“You Can’t Make Me!” Disruptive Behavior Disorders 
By Jackson Ranier, Ph.D. 

The healthy passage of maturation is marked by an increased sense of individual autonomy and independence. To learn independence, children must push and test the limits of authority. Depending on their developmental level, children and adolescents will balance a sense of freedom of thought and action with protection from harm. Permeable boundaries that maintain a sense of belonging and connection to others while maintaining the wish to be separate build the capacity for strong, wholesome relationships.  Developmentally, adults desire that children grow prosocially and become progressively more cooperative, positive and interested in satisfying social behavior.

However, all parents and teachers know children and adolescents will, at some point, refuse to see adult requests and directions as reasonable, which creates fertile ground for arguments. Children and teenagers will also make hollow promises from time to time, “forget” to complete tasks and become sullen and irritated when reminded. For most, these episodes of oppositional behavior are mild, brief and isolated incidents. Such scuffles are a part of growing up. Most children are shaped by the trial-and-error process of pushing against those in charge. There is a smaller group of children, though, with pervasively irritating and oppositional attitudes and behaviors that crystallize into habitual reactions against the desires of adults. The patterns of misbehavior undermine these kids’ satisfaction and effectiveness in daily living and cause the adults in their lives to tear their hair out in consternation and distress.

The extreme of misbehavior is called antisocial and is defined by recurrent violations of socially prescribed patterns of behavior. Such behavior is marked by hostility to others, aggression, a willingness to commit rule infractions, defiance of authority, lying, destruction of property and violations of the social folkways and customs of the community and larger society. When antisocial behavior reaches the point that it is identifiable as a typical, observable pattern in the child, it can be diagnosed as one of two types of a disruptive behavior disorder. A child with a conduct disorder is considered to be more serious than one having an oppositional-defiant disorder. Both types are characterized by varying degrees of delinquency, school failure, vocational maladjustment, difficulties in interpersonal relationships and distress that are predictable in the child’s developmental movement toward adulthood.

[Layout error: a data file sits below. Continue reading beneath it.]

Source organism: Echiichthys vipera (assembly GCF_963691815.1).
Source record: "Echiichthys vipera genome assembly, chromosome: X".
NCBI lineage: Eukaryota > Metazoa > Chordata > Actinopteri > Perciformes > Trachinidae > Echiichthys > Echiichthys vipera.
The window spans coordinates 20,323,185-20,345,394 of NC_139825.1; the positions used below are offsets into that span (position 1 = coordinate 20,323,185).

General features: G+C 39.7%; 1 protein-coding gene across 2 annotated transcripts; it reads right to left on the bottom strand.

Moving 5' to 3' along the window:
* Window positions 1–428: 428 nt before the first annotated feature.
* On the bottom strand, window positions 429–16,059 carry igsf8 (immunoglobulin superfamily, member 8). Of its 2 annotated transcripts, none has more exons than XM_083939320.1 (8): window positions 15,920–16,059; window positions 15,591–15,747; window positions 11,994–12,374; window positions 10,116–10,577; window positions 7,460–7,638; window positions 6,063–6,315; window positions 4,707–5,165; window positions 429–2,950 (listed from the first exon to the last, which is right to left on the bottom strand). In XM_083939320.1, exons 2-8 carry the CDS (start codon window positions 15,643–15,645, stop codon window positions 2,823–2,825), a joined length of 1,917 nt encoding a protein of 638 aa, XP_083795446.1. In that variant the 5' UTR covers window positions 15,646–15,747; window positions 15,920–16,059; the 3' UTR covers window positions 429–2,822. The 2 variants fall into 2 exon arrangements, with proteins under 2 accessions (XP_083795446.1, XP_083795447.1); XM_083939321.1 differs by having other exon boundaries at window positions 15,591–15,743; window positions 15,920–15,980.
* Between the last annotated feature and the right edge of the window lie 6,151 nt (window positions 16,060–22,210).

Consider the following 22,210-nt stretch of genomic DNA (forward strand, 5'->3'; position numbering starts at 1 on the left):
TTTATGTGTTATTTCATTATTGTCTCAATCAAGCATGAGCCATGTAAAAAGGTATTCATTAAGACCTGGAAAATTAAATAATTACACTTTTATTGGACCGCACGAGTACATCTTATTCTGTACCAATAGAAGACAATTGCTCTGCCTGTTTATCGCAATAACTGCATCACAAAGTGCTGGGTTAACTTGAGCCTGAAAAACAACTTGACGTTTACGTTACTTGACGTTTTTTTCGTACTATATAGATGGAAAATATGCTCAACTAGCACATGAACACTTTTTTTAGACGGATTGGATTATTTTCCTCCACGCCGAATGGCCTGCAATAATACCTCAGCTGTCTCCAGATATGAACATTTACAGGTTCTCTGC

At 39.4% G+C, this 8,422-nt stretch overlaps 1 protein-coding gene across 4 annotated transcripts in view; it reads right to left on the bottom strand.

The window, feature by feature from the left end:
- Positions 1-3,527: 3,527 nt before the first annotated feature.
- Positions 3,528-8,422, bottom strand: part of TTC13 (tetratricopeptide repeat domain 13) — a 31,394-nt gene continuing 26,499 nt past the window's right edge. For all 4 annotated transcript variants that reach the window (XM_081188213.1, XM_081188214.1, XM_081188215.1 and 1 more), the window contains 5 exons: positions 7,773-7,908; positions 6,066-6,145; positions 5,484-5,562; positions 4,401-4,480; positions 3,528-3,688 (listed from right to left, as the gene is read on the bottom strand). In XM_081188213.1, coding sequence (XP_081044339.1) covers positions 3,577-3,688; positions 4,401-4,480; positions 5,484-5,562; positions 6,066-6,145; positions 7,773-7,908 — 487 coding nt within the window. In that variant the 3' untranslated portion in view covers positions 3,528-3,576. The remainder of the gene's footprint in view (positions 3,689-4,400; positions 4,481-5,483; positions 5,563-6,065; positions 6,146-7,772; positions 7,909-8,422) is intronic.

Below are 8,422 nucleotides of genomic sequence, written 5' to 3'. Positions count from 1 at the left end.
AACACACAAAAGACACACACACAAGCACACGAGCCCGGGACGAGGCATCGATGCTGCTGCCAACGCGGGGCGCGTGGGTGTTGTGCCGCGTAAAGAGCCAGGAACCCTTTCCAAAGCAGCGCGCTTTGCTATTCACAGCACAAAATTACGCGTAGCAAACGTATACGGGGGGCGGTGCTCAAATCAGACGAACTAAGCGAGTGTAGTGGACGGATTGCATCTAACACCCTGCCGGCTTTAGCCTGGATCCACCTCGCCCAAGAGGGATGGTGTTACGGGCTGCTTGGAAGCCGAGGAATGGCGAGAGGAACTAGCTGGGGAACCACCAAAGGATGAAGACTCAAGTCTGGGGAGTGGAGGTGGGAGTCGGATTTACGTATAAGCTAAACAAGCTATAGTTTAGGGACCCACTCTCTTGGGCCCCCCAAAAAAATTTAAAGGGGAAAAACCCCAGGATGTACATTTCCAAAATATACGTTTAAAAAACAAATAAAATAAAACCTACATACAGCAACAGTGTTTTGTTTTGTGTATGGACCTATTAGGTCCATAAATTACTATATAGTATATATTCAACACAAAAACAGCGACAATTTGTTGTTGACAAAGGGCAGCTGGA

Regrettably, disruptive behavior disorders do not remit without active intervention.  Without close attention and help, they are asocial patterns persisting into adulthood, when the individual may be diagnosed with an antisocial personality disorder. Excellent empirical evidence exists concerning the antisocial behavior patterns that emerge during childhood and adolescence:

• The majority of disruptive behavior disorders occur in boys, although girls are rapidly emerging with problems of interpersonal relational aggression.

• There are two types of antisocial behavior:  overt, which involves acts against people, and covert, which involves acts against
property and/or self-abuse. By adolescence, many at-risk children display both forms, which escalates their risk status substantially.

• Three years after leaving school, 70% of antisocial youth have been arrested at least once.

• The more severe the antisocial behavior pattern, the more stable it is over the long term and across settings.

• Children who grow up with antisocial patterns are at severe risk for long-term negative developmental outcomes, including school dropout, substance abuse, vocational maladjustment and high mortality rates.

When to Be Concerned
• Brief intense depression, anxiety
• Unforgiving of others
• Recurring aggressive emotional eruptions
• Individual antisocial acts with little regret, guilt or remorse
• Isolation and withdrawal from normal activities

Disruptive children generally come from families where discipline is either extremely harsh, laissez faire and too permissive or a mixture of both. The key to poor discipline in these homes is based on inconsistency. Children with disruptive behavior disorders will spend much of their time outside the home, or, if they are restricted to the home, will elude parental observation, guidance and supervision.